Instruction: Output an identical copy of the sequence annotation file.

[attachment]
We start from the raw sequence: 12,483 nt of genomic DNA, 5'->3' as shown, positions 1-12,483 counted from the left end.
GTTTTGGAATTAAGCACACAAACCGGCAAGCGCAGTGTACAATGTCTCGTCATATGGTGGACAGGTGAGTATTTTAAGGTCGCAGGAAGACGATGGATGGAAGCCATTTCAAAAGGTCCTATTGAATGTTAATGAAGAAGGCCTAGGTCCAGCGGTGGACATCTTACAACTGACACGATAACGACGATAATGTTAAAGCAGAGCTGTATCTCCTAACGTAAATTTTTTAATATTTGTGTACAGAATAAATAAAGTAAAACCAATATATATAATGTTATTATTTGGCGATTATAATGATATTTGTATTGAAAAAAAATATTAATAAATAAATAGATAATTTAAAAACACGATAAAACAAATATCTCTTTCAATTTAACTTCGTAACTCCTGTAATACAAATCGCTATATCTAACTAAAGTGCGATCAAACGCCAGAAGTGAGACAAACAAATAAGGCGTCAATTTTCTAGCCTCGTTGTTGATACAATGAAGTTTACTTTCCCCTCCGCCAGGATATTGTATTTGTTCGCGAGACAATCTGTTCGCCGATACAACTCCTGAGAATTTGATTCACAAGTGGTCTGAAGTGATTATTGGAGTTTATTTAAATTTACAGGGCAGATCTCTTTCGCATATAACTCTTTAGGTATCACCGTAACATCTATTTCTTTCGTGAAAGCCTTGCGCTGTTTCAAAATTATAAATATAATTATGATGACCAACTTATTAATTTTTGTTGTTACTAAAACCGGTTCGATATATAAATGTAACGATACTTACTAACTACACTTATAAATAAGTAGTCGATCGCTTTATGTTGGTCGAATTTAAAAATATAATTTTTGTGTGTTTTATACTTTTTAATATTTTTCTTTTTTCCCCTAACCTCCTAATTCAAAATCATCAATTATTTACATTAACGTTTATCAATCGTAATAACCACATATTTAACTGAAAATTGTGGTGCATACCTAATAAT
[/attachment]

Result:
We start from the raw sequence: 12,483 nt of genomic DNA, 5'->3' as shown, positions 1-12,483 counted from the left end.
GTTTTGGAATTAAGCACACAAACCGGCAAGCGCAGTGTACAATGTCTCGTCATATGGTGGACAGGTGAGTATTTTAAGGTCGCAGGAAGACGATGGATGGAAGCCATTTCAAAAGGTCCTATTGAATGTTAATGAAGAAGGCCTAGGTCCAGCGGTGGACATCTTACAACTGACACGATAACGACGATAATGTTAAAGCAGAGCTGTATCTCCTAACGTAAATTTTTTAATATTTGTGTACAGAATAAATAAAGTAAAACCAATATATATAATGTTATTATTTGGCGATTATAATGATATTTGTATTGAAAAAAAATATTAATAAATAAATAGATAATTTAAAAACACGATAAAACAAATATCTCTTTCAATTTAACTTCGTAACTCCTGTAATACAAATCGCTATATCTAACTAAAGTGCGATCAAACGCCAGAAGTGAGACAAACAAATAAGGCGTCAATTTTCTAGCCTCGTTGTTGATACAATGAAGTTTACTTTCCCCTCCGCCAGGATATTGTATTTGTTCGCGAGACAATCTGTTCGCCGATACAACTCCTGAGAATTTGATTCACAAGTGGTCTGAAGTGATTATTGGAGTTTATTTAAATTTACAGGGCAGATCTCTTTCGCATATAACTCTTTAGGTATCACCGTAACATCTATTTCTTTCGTGAAAGCCTTGCGCTGTTTCAAAATTATAAATATAATTATGATGACCAACTTATTAATTTTTGTTGTTACTAAAACCGGTTCGATATATAAATGTAACGATACTTACTAACTACACTTATAAATAAGTAGTCGATCGCTTTATGTTGGTCGAATTTAAAAATATAATTTTTGTGTGTTTTATACTTTTTAATATTTTTCTTTTTTCCCCTAACCTCCTAATTCAAAATCATCAATTATTTACATTAACGTTTATCAATCGTAATAACCACATATTTAACTGAAAATTGTGGTGCATACCTAATAAT